Cleaner hybrids and totally electric vehicles are coming but their impact will not be felt anytime soon – apologies for the tired but accurate epithet.
Volvo is one of the carmakers tottering towards this cleaner future. These things take time. This week came two reports of the crisis.
Oxides of nitrogen from road traffic (mainly diesel engines) and coal, oil, gas and wood burning harm the environment, and the lungs of people and animals exposed, we are reminded by green-zones.eu.
It says that Lyon, in eastern France, has the highest NOx levels this year in Europe, much higher than Madrid, which is second. The dirty top ten includes several cities we are likely to visit as tourists, including Munich, Barcelona, Toulouse, Strasbourg and, at tenth, the lovely city of Pau in the foothills of the Pyrenees.
The other report this week looked at the health risks in “developing nations” where increasing prosperity has made cars more affordable. Citing China and India, GlobalData predicts annual increases of 10.6 per cent and 7.4 per cent. While this is good for the car industry it has “consequences in the form of increasing levels of CO2 emissions, increase in traffic related morbidity and mortality rates, and rise in hours spent in traffic congestion” said Arnab Nath, its economic research analyst. “The governments have to devise policies and provide incentives to encourage investment in the development of electric and battery cars.”
So, back to Volvo, Swedish by birth, now Chinese-owned, part of the problem and part of the solution. Supplies of electric batteries cannot keep up with demand as companies like Volvo move from petrol and diesel power to hybrid and fully electric motors. These batteries use lithium and China is the biggest producer, with lithium mines in South America and Australia. South Korean firms have factories in Europe, including LG in Poland making batteries for Mercedes, Volvo, Audi and Renault.
Thyme is a village in the glorious and hopefully unpolluted English Cotswolds, the sort of idyll loved by Japanese tourists, who may be able to stump up for a stay at the very discreet hotel where Volvo is laying out its future to guests from the British press.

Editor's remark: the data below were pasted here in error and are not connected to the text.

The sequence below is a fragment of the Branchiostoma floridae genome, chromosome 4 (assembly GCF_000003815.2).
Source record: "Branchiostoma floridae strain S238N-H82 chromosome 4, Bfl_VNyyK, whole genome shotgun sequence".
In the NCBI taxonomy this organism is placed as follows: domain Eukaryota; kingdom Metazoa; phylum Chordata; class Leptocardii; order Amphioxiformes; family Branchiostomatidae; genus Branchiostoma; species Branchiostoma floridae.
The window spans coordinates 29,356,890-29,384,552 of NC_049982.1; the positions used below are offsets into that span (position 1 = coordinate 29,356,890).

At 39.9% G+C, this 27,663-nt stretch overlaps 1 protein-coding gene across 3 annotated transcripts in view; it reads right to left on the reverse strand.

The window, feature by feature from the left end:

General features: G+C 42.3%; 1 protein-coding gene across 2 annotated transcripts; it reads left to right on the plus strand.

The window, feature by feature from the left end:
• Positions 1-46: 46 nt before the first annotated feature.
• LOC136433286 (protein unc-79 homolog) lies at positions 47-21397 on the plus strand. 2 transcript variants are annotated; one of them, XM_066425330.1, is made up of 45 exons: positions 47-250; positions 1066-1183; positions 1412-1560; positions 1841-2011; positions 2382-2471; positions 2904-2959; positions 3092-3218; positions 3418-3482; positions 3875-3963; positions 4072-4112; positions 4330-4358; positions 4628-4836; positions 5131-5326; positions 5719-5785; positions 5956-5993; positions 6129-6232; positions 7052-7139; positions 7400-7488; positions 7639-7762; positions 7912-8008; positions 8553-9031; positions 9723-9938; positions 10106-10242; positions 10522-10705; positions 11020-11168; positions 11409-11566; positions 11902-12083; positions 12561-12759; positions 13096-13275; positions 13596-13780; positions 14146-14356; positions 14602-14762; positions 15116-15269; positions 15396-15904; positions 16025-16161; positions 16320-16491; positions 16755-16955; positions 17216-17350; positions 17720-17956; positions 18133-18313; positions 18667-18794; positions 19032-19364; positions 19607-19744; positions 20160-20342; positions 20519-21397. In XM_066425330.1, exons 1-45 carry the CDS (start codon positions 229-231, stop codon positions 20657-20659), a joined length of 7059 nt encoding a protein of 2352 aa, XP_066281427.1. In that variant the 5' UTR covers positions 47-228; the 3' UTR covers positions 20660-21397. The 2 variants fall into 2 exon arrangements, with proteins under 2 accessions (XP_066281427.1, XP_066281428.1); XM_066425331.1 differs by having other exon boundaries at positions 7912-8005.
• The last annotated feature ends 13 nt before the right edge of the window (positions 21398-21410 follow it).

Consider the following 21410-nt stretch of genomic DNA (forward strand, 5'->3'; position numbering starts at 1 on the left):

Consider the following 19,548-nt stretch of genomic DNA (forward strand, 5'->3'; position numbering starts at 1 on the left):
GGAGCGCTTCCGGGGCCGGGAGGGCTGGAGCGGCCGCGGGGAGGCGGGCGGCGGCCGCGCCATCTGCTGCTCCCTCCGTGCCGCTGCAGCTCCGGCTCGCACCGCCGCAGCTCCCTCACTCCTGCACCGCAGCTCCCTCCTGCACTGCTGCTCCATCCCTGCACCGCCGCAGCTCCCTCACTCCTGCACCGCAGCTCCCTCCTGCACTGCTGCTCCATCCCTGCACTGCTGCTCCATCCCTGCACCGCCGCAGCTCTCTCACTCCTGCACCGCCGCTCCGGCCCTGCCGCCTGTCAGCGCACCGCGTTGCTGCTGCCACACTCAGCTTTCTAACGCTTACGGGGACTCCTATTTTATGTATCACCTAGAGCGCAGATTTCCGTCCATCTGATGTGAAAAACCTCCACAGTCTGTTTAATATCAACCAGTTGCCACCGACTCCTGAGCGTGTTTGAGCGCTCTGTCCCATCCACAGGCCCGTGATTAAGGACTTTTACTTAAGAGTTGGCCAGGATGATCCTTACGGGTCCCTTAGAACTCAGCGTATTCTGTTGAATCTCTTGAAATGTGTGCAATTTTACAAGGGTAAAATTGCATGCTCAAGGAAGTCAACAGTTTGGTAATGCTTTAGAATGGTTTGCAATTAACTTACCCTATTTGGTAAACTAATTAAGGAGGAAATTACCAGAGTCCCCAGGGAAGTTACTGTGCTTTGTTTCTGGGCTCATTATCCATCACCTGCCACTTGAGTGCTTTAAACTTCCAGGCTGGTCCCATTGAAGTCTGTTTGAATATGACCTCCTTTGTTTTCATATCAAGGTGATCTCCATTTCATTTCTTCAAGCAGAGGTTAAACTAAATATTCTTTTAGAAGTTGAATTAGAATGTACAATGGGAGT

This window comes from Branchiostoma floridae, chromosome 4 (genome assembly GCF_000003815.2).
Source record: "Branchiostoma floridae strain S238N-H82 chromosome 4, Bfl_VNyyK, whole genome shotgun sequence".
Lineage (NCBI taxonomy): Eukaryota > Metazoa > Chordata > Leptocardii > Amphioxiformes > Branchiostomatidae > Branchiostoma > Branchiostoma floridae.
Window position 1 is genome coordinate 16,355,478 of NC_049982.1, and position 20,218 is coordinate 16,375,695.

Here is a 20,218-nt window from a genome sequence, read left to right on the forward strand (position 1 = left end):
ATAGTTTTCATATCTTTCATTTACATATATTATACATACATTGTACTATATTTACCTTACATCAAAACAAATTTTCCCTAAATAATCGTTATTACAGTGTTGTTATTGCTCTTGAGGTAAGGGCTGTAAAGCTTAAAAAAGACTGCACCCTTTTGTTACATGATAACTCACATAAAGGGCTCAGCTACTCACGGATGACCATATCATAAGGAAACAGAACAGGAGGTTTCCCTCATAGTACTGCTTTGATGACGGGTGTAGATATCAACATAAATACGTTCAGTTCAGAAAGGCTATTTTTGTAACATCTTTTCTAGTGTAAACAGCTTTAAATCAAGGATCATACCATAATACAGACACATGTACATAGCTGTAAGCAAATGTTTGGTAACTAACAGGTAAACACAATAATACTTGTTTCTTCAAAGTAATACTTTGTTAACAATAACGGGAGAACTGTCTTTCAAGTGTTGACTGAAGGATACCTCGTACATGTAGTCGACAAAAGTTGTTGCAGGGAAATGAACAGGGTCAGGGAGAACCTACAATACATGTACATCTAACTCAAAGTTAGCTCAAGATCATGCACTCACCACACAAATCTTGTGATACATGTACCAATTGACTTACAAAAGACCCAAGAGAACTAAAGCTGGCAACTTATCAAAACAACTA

The star attraction is a new saloon, the S60, a family-sized delight which is made in South Carolina using lots of mechanical and oily bits imported from other continents. The engines come from Sweden and the battery in the hybrid version comes from China.
By the time you buy your S60 (from £37,935 or £299 a month) its engine and gearbox have already been in Europe. I travelled down to the event in one of these, the T5 R-Design Edition. It’s a nice car. The equipment level and quality help to explain the price.
A 246bhp 2-litre turbo petrol engine and eight automatic gears give zippy performance (0-60 in 6.9 seconds) and it is rated at 39.8mpg and 149g of CO2. It makes history, being the first modern Volvo without a diesel option. I did plenty of miles in the S60 and after a while I got used to the unexpected tyre noise and harsh ride on poor roads, a consequence of the sporty chassis.
Volvo is moving towards partial and full electric power which will spread to all its cars in the next few years. In the S60 this phase has begun with the T8, a plug-in rechargeable hybrid version adding an electric motor and drive to the rear wheels for extra traction.
This 385bhp car is a contradiction. Its 0-60 time of just over four seconds is a fabulous thrill, verging on what my friend George calls bonkers fast, but likely to lure the idiot into, at best, a speed camera, at worst mayhem. However, unlike the Audi S4 and BMW M3 rivals it doesn’t shout or show off its street cred. On the other hand, running with a fully-charged battery you could achieve mpg in three figures – which is why it is rated at just 39g of CO2. Our test drive showed 36.5mpg. It was on the same size tyres as the S60 T5 but had a quieter and smoother ride thanks to a different chassis tune. Cost: £49,805.
Volvo has not yet abandoned diesel, and a new range of mild hybrid B5 diesels is introduced on the face-lifted XC90 and smaller but more wieldy XC60 SUV models. The XC90 returned 35mpg and the XC60 gave 33mpg over a different route. Everything faded in comparison with the 216mpg over a 19-mile drive in an S90 PHEV petrol hybrid with a fully-charged battery which allowed it to use electric power most of the time without consciously trying.
The day provided stacks of information from Volvo. It is working on giving equal safety protection to women – more likely than men to suffer in crash. Automatic monitors to warn and even halt distracted or intoxicated drivers are on the way, as is a restricted top speed of 112mph on all models, even the S60 T8.
Verdict: Classy Carolina car.